Sea foam washes ashore at Myrtle Beach State Park.
On this sunny, breezy December day in Myrtle Beach, South Carolina, sea foam was racing ashore and bounding down the beach like herds of puppies let loose for a run. In fact, one clump strongly resembled a peppy poodle at a trot!
But sea foam is a mystery. Why does it appear at some times and not at others? It probably has to do with cold ocean currents' scouring the depths of the sea and churning up protein-rich organic material, and/or an algae-rich body of water colliding with the shore — from whatever source, a lather is produced on the surface of the waves. Often Myrtle Beach's sea foam will leave a green “grass stain” on one's clothing, indicating that it is laden with algae.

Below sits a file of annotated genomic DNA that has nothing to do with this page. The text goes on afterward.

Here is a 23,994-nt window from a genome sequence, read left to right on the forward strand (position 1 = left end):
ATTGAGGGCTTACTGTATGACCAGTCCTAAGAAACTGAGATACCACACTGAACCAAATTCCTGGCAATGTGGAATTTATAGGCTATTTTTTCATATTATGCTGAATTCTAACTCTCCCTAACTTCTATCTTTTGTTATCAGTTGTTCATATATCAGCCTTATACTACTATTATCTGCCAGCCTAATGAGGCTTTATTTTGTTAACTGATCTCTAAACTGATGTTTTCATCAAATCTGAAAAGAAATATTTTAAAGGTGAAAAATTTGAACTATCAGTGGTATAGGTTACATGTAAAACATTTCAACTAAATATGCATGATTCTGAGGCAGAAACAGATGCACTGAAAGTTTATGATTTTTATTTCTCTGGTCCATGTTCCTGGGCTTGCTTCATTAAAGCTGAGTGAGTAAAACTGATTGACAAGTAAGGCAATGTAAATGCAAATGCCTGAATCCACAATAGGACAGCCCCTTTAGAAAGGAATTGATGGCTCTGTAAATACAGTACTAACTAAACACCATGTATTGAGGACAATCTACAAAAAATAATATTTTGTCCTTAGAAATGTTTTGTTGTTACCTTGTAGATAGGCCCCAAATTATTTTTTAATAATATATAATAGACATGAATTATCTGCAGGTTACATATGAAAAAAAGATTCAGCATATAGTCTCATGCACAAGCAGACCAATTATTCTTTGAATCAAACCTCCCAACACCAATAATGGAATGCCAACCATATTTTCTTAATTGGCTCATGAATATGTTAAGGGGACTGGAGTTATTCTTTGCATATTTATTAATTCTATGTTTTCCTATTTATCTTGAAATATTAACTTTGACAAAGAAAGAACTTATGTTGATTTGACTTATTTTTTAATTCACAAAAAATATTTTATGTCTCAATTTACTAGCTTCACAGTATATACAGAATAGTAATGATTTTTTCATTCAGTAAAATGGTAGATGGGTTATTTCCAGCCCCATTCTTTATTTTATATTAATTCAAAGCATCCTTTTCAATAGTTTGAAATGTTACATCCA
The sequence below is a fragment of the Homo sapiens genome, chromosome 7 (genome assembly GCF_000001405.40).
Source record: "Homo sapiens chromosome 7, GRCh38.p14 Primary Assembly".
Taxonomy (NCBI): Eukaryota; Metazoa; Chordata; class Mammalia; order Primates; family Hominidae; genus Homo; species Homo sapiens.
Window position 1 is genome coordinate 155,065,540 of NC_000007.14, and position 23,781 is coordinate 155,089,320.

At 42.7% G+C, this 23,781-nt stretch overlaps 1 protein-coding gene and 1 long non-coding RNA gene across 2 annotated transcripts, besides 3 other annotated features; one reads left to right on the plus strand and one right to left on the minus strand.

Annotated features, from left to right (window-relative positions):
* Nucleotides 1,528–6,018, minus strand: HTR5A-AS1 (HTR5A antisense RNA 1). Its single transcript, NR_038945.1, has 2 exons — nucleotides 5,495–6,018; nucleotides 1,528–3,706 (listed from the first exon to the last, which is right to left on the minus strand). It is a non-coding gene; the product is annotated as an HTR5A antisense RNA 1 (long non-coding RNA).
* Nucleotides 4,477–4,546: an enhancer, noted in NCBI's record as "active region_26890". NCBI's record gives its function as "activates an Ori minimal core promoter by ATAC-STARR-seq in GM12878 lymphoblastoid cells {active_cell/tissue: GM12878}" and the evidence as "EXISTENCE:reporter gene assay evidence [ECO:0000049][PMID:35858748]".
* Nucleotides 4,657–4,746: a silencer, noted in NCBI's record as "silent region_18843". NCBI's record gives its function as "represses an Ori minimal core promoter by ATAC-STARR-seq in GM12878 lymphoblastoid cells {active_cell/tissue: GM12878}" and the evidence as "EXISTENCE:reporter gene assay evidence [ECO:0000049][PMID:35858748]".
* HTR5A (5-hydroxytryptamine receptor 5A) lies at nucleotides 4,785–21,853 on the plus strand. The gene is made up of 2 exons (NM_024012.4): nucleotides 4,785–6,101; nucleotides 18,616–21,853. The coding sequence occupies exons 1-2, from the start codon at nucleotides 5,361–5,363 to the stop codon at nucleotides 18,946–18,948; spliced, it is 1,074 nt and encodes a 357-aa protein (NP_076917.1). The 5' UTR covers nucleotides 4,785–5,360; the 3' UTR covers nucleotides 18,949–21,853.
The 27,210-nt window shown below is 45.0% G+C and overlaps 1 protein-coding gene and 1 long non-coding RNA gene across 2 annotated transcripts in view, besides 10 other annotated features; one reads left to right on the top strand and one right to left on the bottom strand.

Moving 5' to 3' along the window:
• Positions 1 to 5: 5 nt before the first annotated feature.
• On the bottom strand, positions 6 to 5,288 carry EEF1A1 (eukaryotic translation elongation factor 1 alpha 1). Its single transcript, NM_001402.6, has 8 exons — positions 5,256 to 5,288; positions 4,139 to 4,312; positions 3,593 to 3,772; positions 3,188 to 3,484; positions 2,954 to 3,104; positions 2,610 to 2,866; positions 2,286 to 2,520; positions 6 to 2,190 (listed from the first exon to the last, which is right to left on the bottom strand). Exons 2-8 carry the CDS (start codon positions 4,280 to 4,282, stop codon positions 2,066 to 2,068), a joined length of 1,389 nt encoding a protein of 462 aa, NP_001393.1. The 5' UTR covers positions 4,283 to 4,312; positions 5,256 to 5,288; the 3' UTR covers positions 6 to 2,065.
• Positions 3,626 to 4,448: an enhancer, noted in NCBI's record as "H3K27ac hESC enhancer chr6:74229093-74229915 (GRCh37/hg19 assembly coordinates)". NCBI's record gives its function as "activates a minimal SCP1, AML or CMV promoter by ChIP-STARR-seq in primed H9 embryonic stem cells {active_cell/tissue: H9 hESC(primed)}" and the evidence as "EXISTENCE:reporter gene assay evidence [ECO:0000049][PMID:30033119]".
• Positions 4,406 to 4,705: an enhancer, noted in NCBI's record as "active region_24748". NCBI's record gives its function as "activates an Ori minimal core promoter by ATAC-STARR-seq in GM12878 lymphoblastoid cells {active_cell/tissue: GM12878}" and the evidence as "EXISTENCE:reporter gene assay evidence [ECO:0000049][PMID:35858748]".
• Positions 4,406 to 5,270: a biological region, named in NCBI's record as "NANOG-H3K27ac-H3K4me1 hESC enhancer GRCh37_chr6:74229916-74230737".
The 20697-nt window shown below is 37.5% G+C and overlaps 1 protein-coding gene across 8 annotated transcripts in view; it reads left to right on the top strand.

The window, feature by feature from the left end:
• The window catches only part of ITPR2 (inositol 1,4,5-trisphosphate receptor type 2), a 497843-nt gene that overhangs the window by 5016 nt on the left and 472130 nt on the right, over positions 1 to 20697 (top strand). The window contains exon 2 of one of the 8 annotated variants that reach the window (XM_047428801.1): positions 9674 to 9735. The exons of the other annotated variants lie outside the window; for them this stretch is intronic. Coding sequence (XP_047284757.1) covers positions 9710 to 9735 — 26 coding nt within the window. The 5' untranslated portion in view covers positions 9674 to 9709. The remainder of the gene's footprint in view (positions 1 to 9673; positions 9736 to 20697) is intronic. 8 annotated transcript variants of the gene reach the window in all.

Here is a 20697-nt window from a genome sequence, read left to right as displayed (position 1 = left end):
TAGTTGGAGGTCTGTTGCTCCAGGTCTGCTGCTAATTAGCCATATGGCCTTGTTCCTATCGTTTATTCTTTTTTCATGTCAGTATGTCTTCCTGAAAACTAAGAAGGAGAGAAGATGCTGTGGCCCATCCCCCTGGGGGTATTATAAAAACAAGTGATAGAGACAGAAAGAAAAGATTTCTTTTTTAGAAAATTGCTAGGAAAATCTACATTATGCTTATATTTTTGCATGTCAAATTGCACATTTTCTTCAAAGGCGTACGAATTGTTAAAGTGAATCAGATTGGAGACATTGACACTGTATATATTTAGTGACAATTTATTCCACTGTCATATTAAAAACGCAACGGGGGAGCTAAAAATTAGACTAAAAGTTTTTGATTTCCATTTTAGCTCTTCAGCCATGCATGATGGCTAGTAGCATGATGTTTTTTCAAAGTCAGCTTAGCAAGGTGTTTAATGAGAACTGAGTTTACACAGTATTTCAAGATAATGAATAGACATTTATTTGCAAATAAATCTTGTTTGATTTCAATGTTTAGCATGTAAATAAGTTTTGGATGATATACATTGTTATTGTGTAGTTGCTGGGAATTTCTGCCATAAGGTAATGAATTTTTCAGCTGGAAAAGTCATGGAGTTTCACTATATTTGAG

Technically speaking, sea foam is a colloid — in this case a saltwater solution holding algae particles in suspension.
I like to carry a small kitchen strainer mounted on a golf club handle when I walk the beach, in order to scoop seashells, sharks' teeth, and other treasures out of the surf. A strainer-full of sea foam provides a bit of childish amusement: blow through it to create a shower of soap bubbles!
This guide to Myrtle Beach is sponsored by Mitchells Publications.
Copyright © 2008 Patricia B. Mitchell.